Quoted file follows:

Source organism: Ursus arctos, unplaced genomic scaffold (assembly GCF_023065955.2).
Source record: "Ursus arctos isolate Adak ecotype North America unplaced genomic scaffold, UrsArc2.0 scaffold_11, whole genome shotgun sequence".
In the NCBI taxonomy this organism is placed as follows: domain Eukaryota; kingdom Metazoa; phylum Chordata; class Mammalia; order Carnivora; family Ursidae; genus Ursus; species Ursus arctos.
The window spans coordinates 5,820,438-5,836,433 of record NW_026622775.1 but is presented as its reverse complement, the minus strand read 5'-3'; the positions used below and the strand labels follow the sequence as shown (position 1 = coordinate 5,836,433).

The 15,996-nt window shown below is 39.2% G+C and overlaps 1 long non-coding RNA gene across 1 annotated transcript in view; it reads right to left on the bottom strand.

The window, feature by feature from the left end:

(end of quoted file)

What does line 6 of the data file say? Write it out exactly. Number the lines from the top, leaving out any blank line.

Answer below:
The window, feature by feature from the left end: